Tick bites can cause all sorts of nasty afflictions. And if you're bitten by a Lone Star tick, here's one more to add to the list: a red meat allergy.
Laura Stirling, 51, a Realtor who lives in Severna Park, Md., was diagnosed with the allergy last year. She got a tick bite while walking on a trail with her dog, Gunner, near her home.
"I found [the tick] 3 or 4 inches to the left of my hip bone," Stirling recalls. At the time, she say, she didn't think much of it. "I just took it off and threw it away."
Then, three weeks later, after she ate an Italian-style pork sausage for dinner, she had a horrible reaction. The reaction began about six hours after her meal, which is typical of this allergy.
"It was the middle of the night. I woke up covered in hives," Stirling recalls. She woke her husband with all her itching and scratching. She felt lightheaded, and she experienced stomachaches and other gastrointestinal troubles.
An allergist gave her a blood test to check for an alpha-gal meat allergy. When the test came back positive, she was told to avoid all red meat, including beef, pork and lamb. (Despite a long-running campaign marketing it as "The Other White Meat," pork is classified as a red meat.) Some people who develop the allergy can no longer tolerate dairy products.
Stirling was surprised when she first got the news. "I thought it was completely crazy, because I've eaten dairy and red meat all my life," she says. But she quickly realized the diagnosis was spot on. Meat and dairy did trigger her symptoms.
"Her story is really interesting," says Dr. Scott Commins, an allergist and associate professor of medicine at the University of North Carolina, Chapel Hill. He says it is a meat allergy, but about 15 to 20 percent of patients with the alpha-gal allergy also report getting symptoms from dairy, especially high-fat dairy such as ice cream.
About 10 years ago, Commins was among the first physicians to identify the allergy in patients with tick bites. Back then, there were just a few dozen known cases.
That has increased dramatically. "We're confident the number is over 5,000 [cases], and that's in the U.S. alone," Commins says. There are also cases in Sweden, Germany and Australia — likely linked to other species of ticks.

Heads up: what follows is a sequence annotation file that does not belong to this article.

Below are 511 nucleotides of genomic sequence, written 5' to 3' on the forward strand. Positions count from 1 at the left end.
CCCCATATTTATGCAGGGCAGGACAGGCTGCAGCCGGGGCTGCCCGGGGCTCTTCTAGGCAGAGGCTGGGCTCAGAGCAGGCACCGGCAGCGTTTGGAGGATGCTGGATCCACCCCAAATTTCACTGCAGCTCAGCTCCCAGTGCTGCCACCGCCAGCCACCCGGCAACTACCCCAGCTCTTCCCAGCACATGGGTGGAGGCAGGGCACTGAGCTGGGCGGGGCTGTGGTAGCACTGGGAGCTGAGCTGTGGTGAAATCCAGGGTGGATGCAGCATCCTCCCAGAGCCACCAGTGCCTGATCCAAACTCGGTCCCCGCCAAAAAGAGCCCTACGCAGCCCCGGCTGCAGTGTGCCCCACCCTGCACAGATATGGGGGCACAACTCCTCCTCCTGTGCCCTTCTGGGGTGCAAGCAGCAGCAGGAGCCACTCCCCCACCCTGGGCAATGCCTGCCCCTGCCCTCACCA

In the U.S., the Lone Star tick has expanded its range beyond the Southeast, and there are documented cases of alpha gal meat allergies farther north — including New York, Maine and Minnesota.
"The range of the tick is expanding," says Commins. So is awareness about the red meat allergy it can cause. "We have a blood test, and the word is getting out."
Commins first began trying to solve the mystery of what was causing a red meat allergy in 2007, when he was at a University of Virginia allergy clinic. "We had a growing population of people reporting these reactions [to meat]," he recalls.
Early on, ticks were not on his radar. "We thought it was a parasite," Commins explains. But then he and his colleagues realized that many of the patients were outdoorsy types who spent time hiking. And eventually they pieced together the tick bite connection.
One hint came from mapping newfound cases of the meat allergy. When he compared that with the geographic distribution of Rocky Mountain spotted fever, also caused by the Lone Star tick, he saw striking similarities. "That map overlapped very nicely with the states where we were finding these emerging reactions to beef, pork and lamb," he says.
There's still a lot to learn about the alpha-gal allergy. Alpha gal is a sugar that animals — including cows, pigs and lamb — make in their bodies. "As humans, we don't make this alpha gal sugar," Commins explains. "We all make an immune response to it." So, how does a tick bite cause the allergy?
It's possible that ticks inject humans with alpha gal when they bite. The ticks likely get it from feeding off wild animals, such as mice or squirrels, that also carry alpha gal. Or it's possible that ticks activate the response in another way.
"Whatever the tick is doing, it seems that it's a very potent awakener for our immune system to produce antibodies, "Commins says. "And in this case, it's antibodies to this very particular sugar in red meat."